Scientists at the Cancer Research UK (CRUK) Edinburgh Centre at the University of Edinburgh report that they have discovered that regular cells can take on characteristics of immune cells, which can send warning signs when they are stressed or in danger. The mechanism is part of the body’s system for removing older cells, a natural part of the aging process (senescence).
The researchers, whose study (“The innate immune sensor Toll-like receptor 2 controls the senescence-associated secretory phenotype”), appears in Science Advances, say the system may also help the body detect cancer cells sooner, so that they can be removed before tumors form.
“Cellular senescence is a stress response program characterized by a robust cell cycle arrest and the induction of a proinflammatory senescence-associated secretory phenotype (SASP) that is triggered through an unknown mechanism. Here, we show that, during oncogene-induced senescence (OIS), the Toll-like receptor TLR2 and its partner TLR10 are key mediators of senescence in vitro and in murine models,” the investigators wrote.
“TLR2 promotes cell cycle arrest by regulating the tumor suppressors p53-p21CIP1, p16INK4a, and p15INK4b and regulates the SASP through the induction of the acute-phase serum amyloids A1 and A2 (A-SAAs) that, in turn, function as the damage-associated molecular patterns (DAMPs) signaling through TLR2 in OIS.
“Last, we found evidence that the cGAS-STING cytosolic DNA sensing pathway primes TLR2 and A-SAA expression in OIS. In summary, we report that innate immune sensing of senescence-associated DAMPs by TLR2 controls the SASP and reinforces the cell cycle arrest program in OIS.”
Senescence stops cells from dividing and prevents damaged cells from continuing to grow. The process is prompted by stress to the cell. It is also triggered when oncogenes become active.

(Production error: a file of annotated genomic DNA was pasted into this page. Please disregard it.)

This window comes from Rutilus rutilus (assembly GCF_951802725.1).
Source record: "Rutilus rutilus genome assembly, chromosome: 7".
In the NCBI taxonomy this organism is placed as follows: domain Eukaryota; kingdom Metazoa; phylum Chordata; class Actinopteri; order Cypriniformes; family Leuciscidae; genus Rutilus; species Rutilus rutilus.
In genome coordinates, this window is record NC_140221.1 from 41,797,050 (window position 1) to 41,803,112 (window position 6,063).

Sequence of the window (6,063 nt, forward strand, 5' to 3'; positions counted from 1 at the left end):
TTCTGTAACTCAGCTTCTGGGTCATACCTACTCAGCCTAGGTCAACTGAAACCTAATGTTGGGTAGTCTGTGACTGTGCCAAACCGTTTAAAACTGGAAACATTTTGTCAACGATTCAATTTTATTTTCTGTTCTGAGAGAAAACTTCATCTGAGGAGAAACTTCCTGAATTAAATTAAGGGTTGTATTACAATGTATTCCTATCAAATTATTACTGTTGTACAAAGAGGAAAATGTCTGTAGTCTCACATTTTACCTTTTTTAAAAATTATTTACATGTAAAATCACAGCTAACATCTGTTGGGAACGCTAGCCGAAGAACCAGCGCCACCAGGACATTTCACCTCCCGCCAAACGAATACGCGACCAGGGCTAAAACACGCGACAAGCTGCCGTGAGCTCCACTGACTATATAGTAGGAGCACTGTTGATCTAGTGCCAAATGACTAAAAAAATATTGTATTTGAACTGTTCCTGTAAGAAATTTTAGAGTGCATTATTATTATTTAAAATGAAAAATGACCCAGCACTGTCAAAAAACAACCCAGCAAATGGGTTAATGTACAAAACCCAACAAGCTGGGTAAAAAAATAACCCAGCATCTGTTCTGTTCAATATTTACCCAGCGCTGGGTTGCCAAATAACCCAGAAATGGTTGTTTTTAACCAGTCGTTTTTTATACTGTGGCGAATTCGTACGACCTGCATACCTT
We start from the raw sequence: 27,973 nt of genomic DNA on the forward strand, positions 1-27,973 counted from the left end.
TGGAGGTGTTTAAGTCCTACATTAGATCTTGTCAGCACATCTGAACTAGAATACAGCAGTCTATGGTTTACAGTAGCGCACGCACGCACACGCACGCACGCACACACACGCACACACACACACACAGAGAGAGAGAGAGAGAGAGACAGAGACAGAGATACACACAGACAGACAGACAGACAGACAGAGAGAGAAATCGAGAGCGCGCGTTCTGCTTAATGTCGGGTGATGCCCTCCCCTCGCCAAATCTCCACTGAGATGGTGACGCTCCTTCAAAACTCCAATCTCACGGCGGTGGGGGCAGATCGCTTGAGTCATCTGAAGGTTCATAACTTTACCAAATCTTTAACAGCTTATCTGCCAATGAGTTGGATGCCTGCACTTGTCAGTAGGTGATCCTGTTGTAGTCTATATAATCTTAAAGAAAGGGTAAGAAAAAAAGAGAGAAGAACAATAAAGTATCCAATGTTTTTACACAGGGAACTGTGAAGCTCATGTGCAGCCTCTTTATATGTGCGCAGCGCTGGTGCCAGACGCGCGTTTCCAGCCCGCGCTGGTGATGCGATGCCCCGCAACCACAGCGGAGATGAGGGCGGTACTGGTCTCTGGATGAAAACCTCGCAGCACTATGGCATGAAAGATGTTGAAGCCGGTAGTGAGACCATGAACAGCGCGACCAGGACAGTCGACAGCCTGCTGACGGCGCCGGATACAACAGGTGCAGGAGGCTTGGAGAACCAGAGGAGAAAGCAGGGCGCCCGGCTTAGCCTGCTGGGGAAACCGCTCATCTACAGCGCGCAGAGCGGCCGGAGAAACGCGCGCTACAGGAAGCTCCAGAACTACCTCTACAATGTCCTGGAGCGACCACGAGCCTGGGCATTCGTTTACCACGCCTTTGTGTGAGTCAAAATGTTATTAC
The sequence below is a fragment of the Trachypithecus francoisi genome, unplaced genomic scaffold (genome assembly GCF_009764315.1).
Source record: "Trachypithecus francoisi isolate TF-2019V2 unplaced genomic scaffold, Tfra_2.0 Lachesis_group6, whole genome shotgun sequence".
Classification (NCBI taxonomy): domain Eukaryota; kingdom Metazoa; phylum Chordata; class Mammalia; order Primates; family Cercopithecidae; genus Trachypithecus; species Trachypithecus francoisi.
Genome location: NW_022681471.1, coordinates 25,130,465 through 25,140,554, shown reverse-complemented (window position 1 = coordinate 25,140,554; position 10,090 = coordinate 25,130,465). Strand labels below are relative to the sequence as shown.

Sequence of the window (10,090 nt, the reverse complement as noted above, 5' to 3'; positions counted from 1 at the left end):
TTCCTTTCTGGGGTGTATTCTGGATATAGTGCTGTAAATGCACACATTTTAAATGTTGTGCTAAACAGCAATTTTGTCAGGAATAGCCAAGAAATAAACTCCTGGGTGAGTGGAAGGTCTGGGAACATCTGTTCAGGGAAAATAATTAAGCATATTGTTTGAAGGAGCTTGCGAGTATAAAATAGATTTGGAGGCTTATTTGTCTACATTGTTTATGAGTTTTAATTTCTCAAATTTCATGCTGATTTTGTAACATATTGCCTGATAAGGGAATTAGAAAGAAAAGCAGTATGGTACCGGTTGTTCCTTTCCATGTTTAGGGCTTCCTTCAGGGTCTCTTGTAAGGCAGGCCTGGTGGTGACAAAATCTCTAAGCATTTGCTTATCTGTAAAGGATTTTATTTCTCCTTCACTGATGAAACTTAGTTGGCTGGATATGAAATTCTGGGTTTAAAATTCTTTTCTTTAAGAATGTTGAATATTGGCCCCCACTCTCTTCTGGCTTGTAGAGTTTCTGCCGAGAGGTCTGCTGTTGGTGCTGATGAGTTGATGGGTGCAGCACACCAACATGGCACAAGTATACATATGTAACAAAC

The Edinburgh team found that key immune molecules inside cells, called TLR2 and TLR10, detect when oncogenes are switched on. This initiates a cascade of chemical signals that cause inflammation and trigger immune cells to remove the damaged cell.
TLR2 and TLR10 were known to be important for detecting infections such as bacteria and viruses, but this is the first time they have been found to play a key role in ordinary cell aging, according to the scientists
“The results of the study extend our knowledge of molecular mechanisms controlling senescence and may lead to new strategies for development of anticancer and anti-aging therapeutics based on innate-immune receptor manipulation,” explained Juan-Carlos Acosta, PhD, CRUK career development fellow.
“Damaged cancer-causing cells become senescent and are then killed by the body’s own immune system. However, if the immune system does not destroy the senescent cell, the surrounding tissue can become inflamed, promoting cancer development,” added Matthew Hoare, PhD, clinician scientist, CRUK Cambridge Centre and honorary consultant.
“This is a really hot area for research, as senescence has the potential to stop cancer development in the earliest stages. These findings show for the first time that damaged cancer-causing cells use TLR2/10 signaling to become inflamed, presenting potential drug targets that could help the body clear senescent cells before they cause harm.”